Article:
You can tell the nannies because they wear a uniform of white slacks and tops and contain a high proportion of indigenous Indian or African slave-descendant genes. The mothers breeze by in designer jewellery and the overall atmosphere is tense. One of them, clad in a flowing leopardskin print robe slit high up to the thigh and of fairly mature years, totters by on her high heels having presumably already partaken of several caipirinhas this afternoon. This is the national drink, consisting of fermented cane sugar juice mixed with mashed lemon and more sugar and crushed ice - rocket fuel, broadly indistinguishable from the fermented cane sugar bio ethanol they put into their cars. In my bag is a kit for making it, a leaving present from the school.

You would expect mothers collecting children from school to be overall a pleasant experience. Half the people here have their ears glued to mobile phones. Most of them seem stressed. They are watched by men in black suits and shades standing arms crossed on the sidelines. All of them have memories of kidnappings. A kiosk run by another man with darker skin sells popcorn, pop drinks and ice lollies on the sidewalk while the nannies or mothers tow kids towards a never-ending parade of chauffeur-driven 4x4's or land cruisers, all obeying Henry Ford's mantra: any shade as long as it's grey, silver or black, and the windows are smoked.

The queue of vehicles is maybe half a mile along and conducted through a parody of suburbia in the shadow of walls topped with razor wire and electrified fences, bristling with security cameras, the sidewalks dotted every 200 metres with kiosks populated by security guards, paid by a collective of all residents and operating a secret code of whistles; which they displayed last night when I walked through the estate back from the town centre, inadvertently straying into this area. The whistles transmit down the line the nature of this unusual pedestrian, a rare species of invader, this time quite harmless.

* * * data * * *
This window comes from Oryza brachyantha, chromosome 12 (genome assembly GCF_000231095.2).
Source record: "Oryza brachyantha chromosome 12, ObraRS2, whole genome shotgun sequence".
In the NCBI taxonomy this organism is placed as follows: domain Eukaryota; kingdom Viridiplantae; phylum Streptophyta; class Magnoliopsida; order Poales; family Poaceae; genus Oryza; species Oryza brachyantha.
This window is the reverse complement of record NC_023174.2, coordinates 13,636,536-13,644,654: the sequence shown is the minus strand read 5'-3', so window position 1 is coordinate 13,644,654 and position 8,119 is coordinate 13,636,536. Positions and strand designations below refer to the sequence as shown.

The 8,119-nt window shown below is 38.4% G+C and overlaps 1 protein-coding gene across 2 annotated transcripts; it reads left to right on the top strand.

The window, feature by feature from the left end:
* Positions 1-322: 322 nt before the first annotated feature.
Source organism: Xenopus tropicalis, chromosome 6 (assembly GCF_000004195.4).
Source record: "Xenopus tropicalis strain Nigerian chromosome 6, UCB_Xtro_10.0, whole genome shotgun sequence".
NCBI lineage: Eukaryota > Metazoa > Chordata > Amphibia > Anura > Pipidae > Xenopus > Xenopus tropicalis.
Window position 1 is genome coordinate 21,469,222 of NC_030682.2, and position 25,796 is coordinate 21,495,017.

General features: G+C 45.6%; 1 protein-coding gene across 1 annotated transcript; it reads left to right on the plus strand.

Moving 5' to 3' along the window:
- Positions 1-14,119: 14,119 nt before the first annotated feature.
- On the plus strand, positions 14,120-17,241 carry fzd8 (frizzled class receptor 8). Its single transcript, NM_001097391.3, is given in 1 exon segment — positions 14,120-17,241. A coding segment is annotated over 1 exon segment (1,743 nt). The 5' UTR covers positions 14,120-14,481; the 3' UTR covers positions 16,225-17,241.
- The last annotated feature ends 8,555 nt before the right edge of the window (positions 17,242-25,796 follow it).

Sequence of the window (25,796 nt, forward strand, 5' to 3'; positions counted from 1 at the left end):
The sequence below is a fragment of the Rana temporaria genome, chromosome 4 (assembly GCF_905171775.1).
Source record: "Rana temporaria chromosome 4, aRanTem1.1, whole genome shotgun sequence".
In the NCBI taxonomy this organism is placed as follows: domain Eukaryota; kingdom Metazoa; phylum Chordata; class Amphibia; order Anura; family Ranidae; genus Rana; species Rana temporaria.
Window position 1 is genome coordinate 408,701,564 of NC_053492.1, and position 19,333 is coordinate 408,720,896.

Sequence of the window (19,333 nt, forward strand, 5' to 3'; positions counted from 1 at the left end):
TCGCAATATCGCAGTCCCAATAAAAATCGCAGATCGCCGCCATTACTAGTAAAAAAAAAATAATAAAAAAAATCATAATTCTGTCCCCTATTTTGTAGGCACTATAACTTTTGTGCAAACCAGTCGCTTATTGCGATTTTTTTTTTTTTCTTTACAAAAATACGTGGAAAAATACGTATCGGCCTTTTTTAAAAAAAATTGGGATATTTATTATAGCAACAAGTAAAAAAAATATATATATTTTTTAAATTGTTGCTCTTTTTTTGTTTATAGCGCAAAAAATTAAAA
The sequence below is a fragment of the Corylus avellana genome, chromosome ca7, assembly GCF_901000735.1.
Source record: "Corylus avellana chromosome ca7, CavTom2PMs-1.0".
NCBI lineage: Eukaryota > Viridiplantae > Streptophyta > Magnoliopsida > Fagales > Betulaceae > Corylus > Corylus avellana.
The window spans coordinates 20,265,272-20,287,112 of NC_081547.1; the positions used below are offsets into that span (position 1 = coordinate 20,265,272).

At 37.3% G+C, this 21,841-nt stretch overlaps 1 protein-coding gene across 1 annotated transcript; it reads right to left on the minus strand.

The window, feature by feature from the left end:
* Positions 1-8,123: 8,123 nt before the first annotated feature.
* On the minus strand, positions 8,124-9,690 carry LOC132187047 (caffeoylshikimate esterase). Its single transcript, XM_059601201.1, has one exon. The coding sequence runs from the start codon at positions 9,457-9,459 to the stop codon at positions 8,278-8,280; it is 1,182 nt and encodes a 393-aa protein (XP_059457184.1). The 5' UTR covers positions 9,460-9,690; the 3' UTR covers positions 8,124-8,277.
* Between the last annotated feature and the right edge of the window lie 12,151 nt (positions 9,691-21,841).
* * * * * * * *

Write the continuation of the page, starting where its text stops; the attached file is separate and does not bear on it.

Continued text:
It's warm and muggy and to this northerner it seems an incongruous time to be seeing Santa Claus, fairy lights and snowmen materialising on the streets as Christmas approaches.

This is my final day in São Paulo, at least until later next week and I have finished work. Later, I sip a beer outside a bar on Rua Joao Cachoeira. On the other side of the road the same migrant family in the same disused shop front that was there a week ago when I watched some official taking their details. More darker skinned people, mostly children, ignored by the thronging crowds on the streets. One of the boys changes his shirt from a wheelie suitcase. Their clothes at least seem quite new.